Pertussis (also known as “whooping cough”) is a highly contagious disease caused by a bacteria which is spread through the air by coughing or contact with infected secretions from the mouth, nose or throat. Adults, adolescents and even fully immunized children can get pertussis and pass it on to babies and very young children who are more likely to develop serious illness and complications.
Parents should contact their family’s health care provider if any of the following signs/symptoms are observed in their student or other family member.
- Coughing illness lasting longer than one to two weeks (without another known cause).
- Coughing illness which becomes worse over 1-2 weeks with long series of violent coughing lasting several minutes, person appears and feels well between “fits” of coughing.
- Spasms of cough (sudden spells or “fits” of coughing where one cough follows the next without a break for a breath, a whooping sound may be heard in children).
- Throwing up/vomiting after a “fit” of coughing.
- Trouble catching their breath or turning blue after a “fit” of coughing.
- Coughing is often worse at night and cough medicines usually do not help.
If you observe any of the above symptoms, please keep your student home and contact his/her health care provider. If a child shows the above symptoms and has a temperature or is throwing up in school, you will be called to pick him/her up. Remember, children are not to return to school unless they are symptom-free.
Please show this letter to the health care provider when your student is seen. If whooping cough is diagnosed and your student is placed on treatment, he/she can return to school after five full days of appropriate antibiotic therapy. Your student can return to school immediately if the doctor verifies they do not have pertussis.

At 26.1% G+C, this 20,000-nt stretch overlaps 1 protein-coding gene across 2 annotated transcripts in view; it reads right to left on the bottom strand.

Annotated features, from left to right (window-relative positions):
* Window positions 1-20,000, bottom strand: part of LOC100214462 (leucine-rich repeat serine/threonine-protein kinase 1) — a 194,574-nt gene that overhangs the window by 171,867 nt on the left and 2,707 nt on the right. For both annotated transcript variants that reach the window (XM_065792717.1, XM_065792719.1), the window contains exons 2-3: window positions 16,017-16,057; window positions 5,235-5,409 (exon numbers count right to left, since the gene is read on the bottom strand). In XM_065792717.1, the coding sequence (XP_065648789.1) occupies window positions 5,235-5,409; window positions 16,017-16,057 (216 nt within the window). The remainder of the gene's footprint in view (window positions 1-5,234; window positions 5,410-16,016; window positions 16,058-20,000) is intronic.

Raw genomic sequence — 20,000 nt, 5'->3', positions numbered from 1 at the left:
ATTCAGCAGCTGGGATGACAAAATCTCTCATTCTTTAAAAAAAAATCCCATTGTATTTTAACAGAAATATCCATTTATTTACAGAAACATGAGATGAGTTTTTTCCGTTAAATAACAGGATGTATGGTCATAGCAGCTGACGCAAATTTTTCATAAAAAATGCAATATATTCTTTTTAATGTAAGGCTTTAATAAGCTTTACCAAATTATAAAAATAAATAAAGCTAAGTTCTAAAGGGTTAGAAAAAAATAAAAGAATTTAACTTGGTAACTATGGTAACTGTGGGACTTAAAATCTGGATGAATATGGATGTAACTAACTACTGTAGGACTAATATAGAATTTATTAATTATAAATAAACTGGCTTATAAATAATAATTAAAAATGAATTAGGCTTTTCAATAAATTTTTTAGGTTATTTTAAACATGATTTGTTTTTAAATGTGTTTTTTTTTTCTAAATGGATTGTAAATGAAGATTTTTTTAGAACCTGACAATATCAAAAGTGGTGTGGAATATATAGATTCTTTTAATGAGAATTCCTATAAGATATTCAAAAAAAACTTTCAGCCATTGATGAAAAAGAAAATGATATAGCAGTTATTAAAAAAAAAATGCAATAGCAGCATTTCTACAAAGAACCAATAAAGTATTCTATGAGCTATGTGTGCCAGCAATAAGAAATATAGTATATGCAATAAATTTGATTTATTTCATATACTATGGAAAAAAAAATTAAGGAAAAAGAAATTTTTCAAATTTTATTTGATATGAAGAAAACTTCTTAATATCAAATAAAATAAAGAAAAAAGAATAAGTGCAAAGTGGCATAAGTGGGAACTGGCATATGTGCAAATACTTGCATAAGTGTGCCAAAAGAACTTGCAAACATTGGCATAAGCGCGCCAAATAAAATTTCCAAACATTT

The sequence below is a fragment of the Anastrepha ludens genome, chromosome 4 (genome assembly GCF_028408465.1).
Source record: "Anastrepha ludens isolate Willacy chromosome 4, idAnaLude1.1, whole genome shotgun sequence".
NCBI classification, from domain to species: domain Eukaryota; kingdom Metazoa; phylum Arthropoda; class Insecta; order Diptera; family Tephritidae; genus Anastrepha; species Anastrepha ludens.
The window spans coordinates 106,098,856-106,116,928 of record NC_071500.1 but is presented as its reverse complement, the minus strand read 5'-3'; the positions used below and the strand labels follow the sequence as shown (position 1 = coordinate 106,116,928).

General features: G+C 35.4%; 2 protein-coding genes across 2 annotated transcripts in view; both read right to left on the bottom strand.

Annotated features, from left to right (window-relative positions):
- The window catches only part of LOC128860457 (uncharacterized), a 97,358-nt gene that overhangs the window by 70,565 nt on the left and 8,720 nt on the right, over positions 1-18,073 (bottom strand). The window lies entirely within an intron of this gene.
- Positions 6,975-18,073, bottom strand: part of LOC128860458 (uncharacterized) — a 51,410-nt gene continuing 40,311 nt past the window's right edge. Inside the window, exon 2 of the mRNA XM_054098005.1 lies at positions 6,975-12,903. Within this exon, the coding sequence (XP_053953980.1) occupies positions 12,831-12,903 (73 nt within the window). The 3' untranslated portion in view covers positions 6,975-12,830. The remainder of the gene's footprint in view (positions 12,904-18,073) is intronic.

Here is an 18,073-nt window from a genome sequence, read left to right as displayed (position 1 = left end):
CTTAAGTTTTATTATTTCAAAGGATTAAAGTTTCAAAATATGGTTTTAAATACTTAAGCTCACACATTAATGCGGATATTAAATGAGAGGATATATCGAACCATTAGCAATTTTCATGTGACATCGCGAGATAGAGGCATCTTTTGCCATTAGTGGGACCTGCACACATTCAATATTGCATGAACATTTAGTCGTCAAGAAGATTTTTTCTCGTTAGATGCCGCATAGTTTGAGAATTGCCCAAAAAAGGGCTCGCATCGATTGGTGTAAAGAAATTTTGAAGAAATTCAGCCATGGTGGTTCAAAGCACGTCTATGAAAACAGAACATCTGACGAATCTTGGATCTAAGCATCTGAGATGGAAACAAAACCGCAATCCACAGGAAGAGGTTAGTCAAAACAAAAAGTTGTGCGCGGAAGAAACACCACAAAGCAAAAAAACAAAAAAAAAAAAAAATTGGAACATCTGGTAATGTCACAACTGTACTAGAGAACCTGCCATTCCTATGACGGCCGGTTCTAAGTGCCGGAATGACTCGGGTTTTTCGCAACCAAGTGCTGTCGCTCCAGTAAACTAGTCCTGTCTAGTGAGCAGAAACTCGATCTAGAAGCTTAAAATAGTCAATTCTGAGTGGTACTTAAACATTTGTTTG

We also recommend that families with infants/children review their child’s immunization record with his/her health care provider to assure they are up-to-date on all their DTaP and Tdap vaccine doses if you have chosen immunization. If immunized, your child should have had three doses of DTaP vaccine by six months of age with a booster dose given at 12-15 months of age and again at 4 years of age. Adolescents should have one dose of Tdap at 10-11 years old. Adults can also receive Tdap to protect against pertussis. Families with infants should avoid contact with people who have coughing illnesses and adults with cough should not be close to infants.
Please contact the Maricopa County Office of Community Health Nursing at (602) 506-6767 (ask for a surveillance nurse) if you or your student’s health care provider have any questions.
For more information: https://www.cdc.gov/pertussis/about/index.html